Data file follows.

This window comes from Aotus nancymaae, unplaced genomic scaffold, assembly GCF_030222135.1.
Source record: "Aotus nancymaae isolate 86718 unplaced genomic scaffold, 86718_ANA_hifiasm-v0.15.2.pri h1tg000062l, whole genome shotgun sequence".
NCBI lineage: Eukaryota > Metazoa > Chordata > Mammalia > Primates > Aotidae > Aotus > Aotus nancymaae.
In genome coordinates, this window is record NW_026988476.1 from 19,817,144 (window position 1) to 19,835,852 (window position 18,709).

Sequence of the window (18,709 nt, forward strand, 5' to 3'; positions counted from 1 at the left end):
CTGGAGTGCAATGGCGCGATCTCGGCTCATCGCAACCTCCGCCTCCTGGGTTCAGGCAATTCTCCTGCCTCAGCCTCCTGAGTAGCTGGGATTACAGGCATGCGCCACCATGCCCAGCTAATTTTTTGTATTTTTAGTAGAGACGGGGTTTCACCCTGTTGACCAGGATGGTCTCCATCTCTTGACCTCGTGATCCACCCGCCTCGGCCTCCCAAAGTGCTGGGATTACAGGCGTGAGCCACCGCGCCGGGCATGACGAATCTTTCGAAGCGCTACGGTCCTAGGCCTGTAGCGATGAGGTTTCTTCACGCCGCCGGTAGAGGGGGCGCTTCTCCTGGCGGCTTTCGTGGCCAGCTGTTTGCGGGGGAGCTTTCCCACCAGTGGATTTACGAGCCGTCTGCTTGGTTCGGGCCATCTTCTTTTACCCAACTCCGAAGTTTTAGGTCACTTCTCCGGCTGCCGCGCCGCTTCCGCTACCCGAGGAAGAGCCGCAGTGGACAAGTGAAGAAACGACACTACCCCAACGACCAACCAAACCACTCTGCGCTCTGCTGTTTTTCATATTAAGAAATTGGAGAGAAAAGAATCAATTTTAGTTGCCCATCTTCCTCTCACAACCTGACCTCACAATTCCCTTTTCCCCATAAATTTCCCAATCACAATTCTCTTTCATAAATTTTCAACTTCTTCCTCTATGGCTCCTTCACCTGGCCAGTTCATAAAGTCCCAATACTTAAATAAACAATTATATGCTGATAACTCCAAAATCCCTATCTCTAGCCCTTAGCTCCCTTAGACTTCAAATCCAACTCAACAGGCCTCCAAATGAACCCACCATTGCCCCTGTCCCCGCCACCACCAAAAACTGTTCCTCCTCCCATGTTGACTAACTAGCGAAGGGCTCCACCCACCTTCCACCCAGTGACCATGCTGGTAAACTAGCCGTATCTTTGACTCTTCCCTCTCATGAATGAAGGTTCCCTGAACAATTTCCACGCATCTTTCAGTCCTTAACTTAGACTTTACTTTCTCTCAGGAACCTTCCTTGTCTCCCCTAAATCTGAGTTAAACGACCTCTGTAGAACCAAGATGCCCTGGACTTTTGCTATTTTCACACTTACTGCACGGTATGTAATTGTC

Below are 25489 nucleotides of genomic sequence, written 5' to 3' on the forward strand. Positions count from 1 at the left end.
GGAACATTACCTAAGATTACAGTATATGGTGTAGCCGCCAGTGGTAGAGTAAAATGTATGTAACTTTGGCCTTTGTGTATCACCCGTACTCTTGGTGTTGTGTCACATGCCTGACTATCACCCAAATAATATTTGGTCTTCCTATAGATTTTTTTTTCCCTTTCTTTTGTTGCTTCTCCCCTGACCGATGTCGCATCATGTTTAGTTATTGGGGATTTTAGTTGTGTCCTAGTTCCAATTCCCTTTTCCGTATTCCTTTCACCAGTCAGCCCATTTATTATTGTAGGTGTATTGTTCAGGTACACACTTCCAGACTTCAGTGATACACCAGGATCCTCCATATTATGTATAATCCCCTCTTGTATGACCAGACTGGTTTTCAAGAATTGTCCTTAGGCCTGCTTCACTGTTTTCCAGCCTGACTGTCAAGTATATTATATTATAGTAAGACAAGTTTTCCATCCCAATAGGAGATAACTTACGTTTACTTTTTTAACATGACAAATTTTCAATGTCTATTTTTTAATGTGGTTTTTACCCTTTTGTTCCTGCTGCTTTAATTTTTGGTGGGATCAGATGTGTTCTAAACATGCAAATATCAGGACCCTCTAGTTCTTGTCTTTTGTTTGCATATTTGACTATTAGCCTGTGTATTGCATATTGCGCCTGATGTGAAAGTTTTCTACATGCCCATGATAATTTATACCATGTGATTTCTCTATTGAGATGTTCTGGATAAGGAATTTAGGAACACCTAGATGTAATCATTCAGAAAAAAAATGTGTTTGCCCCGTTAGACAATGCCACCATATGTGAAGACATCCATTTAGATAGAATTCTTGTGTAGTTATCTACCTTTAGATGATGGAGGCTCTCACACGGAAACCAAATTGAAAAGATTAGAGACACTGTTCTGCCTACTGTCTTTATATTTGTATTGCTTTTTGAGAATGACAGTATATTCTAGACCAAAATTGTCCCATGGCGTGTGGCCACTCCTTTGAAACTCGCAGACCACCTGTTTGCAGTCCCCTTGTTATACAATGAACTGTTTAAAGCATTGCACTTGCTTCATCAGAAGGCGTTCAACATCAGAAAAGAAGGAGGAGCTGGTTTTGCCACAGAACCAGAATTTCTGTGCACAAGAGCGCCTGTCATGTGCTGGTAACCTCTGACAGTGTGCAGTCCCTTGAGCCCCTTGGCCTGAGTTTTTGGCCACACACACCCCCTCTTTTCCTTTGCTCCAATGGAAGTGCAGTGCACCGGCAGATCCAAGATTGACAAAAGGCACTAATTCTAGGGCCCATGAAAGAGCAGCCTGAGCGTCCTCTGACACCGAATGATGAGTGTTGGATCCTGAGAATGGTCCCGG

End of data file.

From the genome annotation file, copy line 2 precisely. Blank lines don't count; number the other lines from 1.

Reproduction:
Source record: "Aotus nancymaae isolate 86718 unplaced genomic scaffold, 86718_ANA_hifiasm-v0.15.2.pri h1tg000062l, whole genome shotgun sequence".